Fuel prices are changing again this week, this time to punish the pockets of patriotic drivers. Therefore, “the development of prices in euros indicates an increase in the price of diesel and 95 gasoline by up to 2 cents per liter,” a source from one of the oil companies told the “Executive Summary.”
In the same context, another source explained that in gas stations adjacent to supermarkets, the so-called “low-cost”, “the trend will be towards an increase of 0.0159 euros for 95 gasoline and 0.0168 euros for diesel.”
After two consecutive weeks during which fuel prices entered “roller coaster” mode, fuel prices are now showing an upward trend. Since the start of 2024, 95 gasoline has maintained a flat price, while diesel has fallen by half a cent – a margin that will be relaxed from today onwards.
Data from the General Directorate of Energy and Geology (DGEG) shows that the average price of a liter of petrol in Portugal currently costs €1,645 while diesel costs €1,562. However, prices may vary across gas stations, as the price quoted on the network also takes into account the level of competition, supply and demand in each market and the level of fixed costs at each station.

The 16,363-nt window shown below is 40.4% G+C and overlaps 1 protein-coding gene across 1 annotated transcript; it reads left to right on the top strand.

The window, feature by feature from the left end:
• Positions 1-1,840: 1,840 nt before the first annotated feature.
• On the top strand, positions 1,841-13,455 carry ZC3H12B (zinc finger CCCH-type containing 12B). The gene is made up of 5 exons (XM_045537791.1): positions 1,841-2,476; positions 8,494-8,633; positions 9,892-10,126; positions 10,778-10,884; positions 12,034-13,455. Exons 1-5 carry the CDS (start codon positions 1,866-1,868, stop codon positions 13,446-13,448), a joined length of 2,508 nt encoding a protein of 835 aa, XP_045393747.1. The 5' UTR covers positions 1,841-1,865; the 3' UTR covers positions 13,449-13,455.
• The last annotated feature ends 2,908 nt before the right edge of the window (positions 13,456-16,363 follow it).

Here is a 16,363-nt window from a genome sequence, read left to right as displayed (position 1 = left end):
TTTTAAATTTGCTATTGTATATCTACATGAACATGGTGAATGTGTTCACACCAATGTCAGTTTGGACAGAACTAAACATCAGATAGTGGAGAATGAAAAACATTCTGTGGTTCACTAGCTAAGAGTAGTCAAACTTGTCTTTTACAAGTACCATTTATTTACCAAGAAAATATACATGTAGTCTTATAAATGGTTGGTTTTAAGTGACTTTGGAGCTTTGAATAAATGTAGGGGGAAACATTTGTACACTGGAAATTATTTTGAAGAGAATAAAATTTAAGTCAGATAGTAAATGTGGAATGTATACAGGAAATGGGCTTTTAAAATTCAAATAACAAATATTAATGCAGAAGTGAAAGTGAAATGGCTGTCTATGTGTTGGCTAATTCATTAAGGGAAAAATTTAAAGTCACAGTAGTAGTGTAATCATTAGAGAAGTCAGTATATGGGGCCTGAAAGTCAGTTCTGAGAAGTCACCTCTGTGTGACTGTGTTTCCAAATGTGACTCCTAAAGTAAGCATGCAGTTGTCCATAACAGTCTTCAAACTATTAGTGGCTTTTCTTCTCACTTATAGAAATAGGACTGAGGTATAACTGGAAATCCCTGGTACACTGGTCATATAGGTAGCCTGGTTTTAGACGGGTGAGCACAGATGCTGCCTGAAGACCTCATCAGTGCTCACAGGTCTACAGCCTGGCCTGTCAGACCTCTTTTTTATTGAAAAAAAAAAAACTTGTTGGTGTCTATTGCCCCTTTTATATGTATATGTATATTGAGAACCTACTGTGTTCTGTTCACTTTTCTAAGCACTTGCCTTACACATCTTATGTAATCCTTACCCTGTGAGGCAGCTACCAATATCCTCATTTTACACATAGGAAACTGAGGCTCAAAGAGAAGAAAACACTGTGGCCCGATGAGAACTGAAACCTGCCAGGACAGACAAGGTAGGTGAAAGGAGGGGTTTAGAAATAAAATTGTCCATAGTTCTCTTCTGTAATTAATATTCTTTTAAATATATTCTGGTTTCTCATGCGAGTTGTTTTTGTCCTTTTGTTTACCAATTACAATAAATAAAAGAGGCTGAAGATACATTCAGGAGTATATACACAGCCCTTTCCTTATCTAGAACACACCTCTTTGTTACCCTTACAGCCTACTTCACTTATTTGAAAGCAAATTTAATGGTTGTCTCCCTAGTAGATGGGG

Portugal has the tenth most expensive 95 gasoline in Europe
The European Commission's latest fuel bulletin indicates that Portugal is the 10th most expensive 95 petrol in Europe, some 2.8 cents less than the European average and 11 cents more expensive than Spain. Diesel ranks sixteenth in the European rankings.
The price difference between Portugal and Spain results from the tax burden, because without taxes the price of gasoline is cheaper in Portugal. Without the tax burden, each liter of 95 gasoline in Portugal would cost 76 cents, meaning it would be cheaper than 79 cents in Spain.
Among the EU countries, Denmark has the most expensive 95 gasoline on the Old Continent: 1,952 euros. Finland “prevails” in diesel: 1,782 euros.
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